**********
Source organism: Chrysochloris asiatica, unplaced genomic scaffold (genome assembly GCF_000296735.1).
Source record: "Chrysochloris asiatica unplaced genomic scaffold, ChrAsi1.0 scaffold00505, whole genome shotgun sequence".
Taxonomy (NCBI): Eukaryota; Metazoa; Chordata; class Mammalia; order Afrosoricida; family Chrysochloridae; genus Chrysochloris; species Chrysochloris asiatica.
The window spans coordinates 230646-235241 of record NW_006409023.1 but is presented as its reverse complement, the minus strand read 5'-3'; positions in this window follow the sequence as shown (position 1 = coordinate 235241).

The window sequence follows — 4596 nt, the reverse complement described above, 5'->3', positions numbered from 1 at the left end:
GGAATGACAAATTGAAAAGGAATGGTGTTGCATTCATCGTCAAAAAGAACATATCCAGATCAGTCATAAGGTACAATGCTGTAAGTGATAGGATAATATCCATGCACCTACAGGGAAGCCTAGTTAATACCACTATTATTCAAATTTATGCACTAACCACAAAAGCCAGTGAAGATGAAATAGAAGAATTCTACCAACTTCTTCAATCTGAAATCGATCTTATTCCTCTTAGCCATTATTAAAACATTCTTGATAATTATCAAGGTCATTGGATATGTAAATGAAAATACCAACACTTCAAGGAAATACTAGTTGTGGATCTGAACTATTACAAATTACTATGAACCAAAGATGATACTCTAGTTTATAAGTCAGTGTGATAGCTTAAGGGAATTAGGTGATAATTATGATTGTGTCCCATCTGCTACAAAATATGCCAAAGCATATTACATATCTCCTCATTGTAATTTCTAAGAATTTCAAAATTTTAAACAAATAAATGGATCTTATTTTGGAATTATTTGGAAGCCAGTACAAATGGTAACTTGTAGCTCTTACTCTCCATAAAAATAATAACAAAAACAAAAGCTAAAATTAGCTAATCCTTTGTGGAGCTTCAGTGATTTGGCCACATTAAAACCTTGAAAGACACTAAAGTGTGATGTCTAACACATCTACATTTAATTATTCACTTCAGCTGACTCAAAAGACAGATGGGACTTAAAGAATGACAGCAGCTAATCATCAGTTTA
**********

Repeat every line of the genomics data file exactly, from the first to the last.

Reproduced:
Source organism: Chrysochloris asiatica, unplaced genomic scaffold (genome assembly GCF_000296735.1).
Source record: "Chrysochloris asiatica unplaced genomic scaffold, ChrAsi1.0 scaffold00505, whole genome shotgun sequence".
Taxonomy (NCBI): Eukaryota; Metazoa; Chordata; class Mammalia; order Afrosoricida; family Chrysochloridae; genus Chrysochloris; species Chrysochloris asiatica.
The window spans coordinates 230646-235241 of record NW_006409023.1 but is presented as its reverse complement, the minus strand read 5'-3'; positions in this window follow the sequence as shown (position 1 = coordinate 235241).

The window sequence follows — 4596 nt, the reverse complement described above, 5'->3', positions numbered from 1 at the left end:
GGAATGACAAATTGAAAAGGAATGGTGTTGCATTCATCGTCAAAAAGAACATATCCAGATCAGTCATAAGGTACAATGCTGTAAGTGATAGGATAATATCCATGCACCTACAGGGAAGCCTAGTTAATACCACTATTATTCAAATTTATGCACTAACCACAAAAGCCAGTGAAGATGAAATAGAAGAATTCTACCAACTTCTTCAATCTGAAATCGATCTTATTCCTCTTAGCCATTATTAAAACATTCTTGATAATTATCAAGGTCATTGGATATGTAAATGAAAATACCAACACTTCAAGGAAATACTAGTTGTGGATCTGAACTATTACAAATTACTATGAACCAAAGATGATACTCTAGTTTATAAGTCAGTGTGATAGCTTAAGGGAATTAGGTGATAATTATGATTGTGTCCCATCTGCTACAAAATATGCCAAAGCATATTACATATCTCCTCATTGTAATTTCTAAGAATTTCAAAATTTTAAACAAATAAATGGATCTTATTTTGGAATTATTTGGAAGCCAGTACAAATGGTAACTTGTAGCTCTTACTCTCCATAAAAATAATAACAAAAACAAAAGCTAAAATTAGCTAATCCTTTGTGGAGCTTCAGTGATTTGGCCACATTAAAACCTTGAAAGACACTAAAGTGTGATGTCTAACACATCTACATTTAATTATTCACTTCAGCTGACTCAAAAGACAGATGGGACTTAAAGAATGACAGCAGCTAATCATCAGTTTA